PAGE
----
Memories are made of this: the effects of time on stored visual knowledge in a case of visual agnosia

Brain. 1999 Mar:122 ( Pt 3):537-59. doi: 10.1093/brain/122.3.537.


We report the effects of the passage of time on the longterm visual knowledge for objects in a patient with visual agnosia (H.J.A.). The naming of real objects was found to have improved, although this was not associated with any change in H.J.A.'s basic perceptual abilities which were stable over a 16-year period. The improvement in object naming was attributed to better use of non-contour-based visual information (such as surface detail and depth cues). In addition, we demonstrate a deterioration in H.J.A.'s long-term memory for the visual properties of objects, and argue that this has occurred as a result of his having impaired perceptual input. The deterioration was only apparent in drawing from memory and in the verbal descriptions of items; with forced-choice testing, H.J.A. operated at ceiling; we propose that current tests of visual imagery may not be sufficiently sensitive to detect subtle impairments of visual memory. Our findings can be taken to indicate that perceptual and memorial processes are not functionally independent, but are linked in an interactive manner.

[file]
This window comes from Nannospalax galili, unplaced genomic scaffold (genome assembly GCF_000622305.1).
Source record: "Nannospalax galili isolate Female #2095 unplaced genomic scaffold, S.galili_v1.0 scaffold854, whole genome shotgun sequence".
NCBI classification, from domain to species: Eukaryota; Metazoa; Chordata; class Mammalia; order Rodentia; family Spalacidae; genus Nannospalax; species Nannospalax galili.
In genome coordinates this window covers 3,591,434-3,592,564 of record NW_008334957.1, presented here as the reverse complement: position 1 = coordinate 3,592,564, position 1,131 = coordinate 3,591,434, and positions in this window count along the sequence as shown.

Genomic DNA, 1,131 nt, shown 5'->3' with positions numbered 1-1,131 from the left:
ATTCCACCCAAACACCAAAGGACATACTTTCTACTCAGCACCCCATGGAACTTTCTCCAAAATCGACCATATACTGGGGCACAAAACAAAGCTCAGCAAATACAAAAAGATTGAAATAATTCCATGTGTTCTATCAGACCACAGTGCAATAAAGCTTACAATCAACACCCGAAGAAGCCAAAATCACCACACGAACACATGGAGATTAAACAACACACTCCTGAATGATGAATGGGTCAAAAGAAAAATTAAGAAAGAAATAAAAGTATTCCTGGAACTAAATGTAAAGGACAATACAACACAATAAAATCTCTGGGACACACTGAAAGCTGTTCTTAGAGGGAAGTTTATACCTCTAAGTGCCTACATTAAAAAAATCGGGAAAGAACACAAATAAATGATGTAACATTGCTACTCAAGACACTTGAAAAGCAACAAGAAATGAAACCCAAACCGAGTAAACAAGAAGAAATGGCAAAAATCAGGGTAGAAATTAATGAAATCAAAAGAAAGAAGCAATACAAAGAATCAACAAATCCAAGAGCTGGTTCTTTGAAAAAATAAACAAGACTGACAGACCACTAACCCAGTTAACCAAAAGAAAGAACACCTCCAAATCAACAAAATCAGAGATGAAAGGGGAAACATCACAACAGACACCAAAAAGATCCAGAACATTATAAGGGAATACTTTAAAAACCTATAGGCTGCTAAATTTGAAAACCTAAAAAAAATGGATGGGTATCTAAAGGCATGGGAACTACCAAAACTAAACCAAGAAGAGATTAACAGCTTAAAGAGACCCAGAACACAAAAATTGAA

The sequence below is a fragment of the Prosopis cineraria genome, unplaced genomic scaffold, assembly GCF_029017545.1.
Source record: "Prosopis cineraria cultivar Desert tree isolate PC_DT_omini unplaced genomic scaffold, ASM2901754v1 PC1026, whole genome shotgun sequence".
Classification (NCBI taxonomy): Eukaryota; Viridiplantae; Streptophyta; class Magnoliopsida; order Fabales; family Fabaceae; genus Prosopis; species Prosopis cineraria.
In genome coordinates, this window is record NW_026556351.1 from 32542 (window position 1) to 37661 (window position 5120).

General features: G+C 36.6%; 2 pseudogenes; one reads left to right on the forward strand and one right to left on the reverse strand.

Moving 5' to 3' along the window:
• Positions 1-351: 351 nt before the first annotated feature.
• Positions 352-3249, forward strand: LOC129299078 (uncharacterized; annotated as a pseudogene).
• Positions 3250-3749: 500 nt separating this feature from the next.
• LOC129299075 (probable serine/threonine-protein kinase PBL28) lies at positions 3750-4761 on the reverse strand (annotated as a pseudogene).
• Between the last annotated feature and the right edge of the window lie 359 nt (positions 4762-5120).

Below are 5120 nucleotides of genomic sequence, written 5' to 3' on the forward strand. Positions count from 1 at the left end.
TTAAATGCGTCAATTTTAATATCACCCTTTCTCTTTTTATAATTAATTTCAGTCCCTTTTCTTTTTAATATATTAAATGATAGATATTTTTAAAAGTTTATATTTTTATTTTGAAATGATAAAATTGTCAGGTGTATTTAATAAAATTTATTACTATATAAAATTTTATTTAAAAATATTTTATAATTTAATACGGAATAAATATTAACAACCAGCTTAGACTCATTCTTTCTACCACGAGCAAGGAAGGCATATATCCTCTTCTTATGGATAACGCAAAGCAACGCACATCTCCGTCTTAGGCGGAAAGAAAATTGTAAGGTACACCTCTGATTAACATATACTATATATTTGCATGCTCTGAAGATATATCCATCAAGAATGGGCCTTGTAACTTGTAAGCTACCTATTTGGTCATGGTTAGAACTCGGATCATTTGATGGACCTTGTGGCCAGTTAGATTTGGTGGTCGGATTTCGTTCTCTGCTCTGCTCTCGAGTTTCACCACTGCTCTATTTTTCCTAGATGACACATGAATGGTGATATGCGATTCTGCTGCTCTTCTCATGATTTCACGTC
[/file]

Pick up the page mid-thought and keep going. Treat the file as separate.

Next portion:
Publication types

  • Case Reports
  • Research Support, Non-U.S. Gov't

MeSH terms

  • Aged
  • Agnosia / diagnosis
  • Agnosia / etiology
  • Agnosia / physiopathology*
  • Agnosia / psychology
  • Cerebrovascular Disorders / complications
  • Cerebrovascular Disorders / physiopathology
  • Cerebrovascular Disorders / psychology
  • Female
  • Humans
  • Magnetic Resonance Imaging
  • Male
  • Memory*
  • Neuropsychological Tests
  • Time Factors
  • Visual Perception*